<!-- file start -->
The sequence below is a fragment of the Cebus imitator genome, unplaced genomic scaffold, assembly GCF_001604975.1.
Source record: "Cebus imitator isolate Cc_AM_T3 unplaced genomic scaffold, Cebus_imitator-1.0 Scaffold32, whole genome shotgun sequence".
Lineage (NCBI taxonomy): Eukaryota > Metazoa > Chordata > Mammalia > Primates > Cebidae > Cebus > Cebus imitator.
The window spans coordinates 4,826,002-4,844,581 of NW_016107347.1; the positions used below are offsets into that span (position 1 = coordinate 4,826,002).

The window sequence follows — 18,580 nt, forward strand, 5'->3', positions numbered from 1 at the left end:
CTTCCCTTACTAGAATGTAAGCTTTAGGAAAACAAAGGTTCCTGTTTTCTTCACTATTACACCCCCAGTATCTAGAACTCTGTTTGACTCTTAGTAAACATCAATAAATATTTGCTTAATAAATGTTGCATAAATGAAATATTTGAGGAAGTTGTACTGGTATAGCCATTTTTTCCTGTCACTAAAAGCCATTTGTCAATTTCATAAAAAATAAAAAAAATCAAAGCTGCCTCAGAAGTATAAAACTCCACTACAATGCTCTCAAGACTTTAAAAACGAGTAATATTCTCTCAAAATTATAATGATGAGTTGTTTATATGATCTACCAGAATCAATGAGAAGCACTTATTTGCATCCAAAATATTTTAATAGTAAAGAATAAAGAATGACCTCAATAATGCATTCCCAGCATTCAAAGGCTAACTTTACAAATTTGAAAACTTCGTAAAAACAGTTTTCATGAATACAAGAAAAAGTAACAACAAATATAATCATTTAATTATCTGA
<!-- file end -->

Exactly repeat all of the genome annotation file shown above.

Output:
The sequence below is a fragment of the Cebus imitator genome, unplaced genomic scaffold, assembly GCF_001604975.1.
Source record: "Cebus imitator isolate Cc_AM_T3 unplaced genomic scaffold, Cebus_imitator-1.0 Scaffold32, whole genome shotgun sequence".
Lineage (NCBI taxonomy): Eukaryota > Metazoa > Chordata > Mammalia > Primates > Cebidae > Cebus > Cebus imitator.
The window spans coordinates 4,826,002-4,844,581 of NW_016107347.1; the positions used below are offsets into that span (position 1 = coordinate 4,826,002).

The window sequence follows — 18,580 nt, forward strand, 5'->3', positions numbered from 1 at the left end:
CTTCCCTTACTAGAATGTAAGCTTTAGGAAAACAAAGGTTCCTGTTTTCTTCACTATTACACCCCCAGTATCTAGAACTCTGTTTGACTCTTAGTAAACATCAATAAATATTTGCTTAATAAATGTTGCATAAATGAAATATTTGAGGAAGTTGTACTGGTATAGCCATTTTTTCCTGTCACTAAAAGCCATTTGTCAATTTCATAAAAAATAAAAAAAATCAAAGCTGCCTCAGAAGTATAAAACTCCACTACAATGCTCTCAAGACTTTAAAAACGAGTAATATTCTCTCAAAATTATAATGATGAGTTGTTTATATGATCTACCAGAATCAATGAGAAGCACTTATTTGCATCCAAAATATTTTAATAGTAAAGAATAAAGAATGACCTCAATAATGCATTCCCAGCATTCAAAGGCTAACTTTACAAATTTGAAAACTTCGTAAAAACAGTTTTCATGAATACAAGAAAAAGTAACAACAAATATAATCATTTAATTATCTGA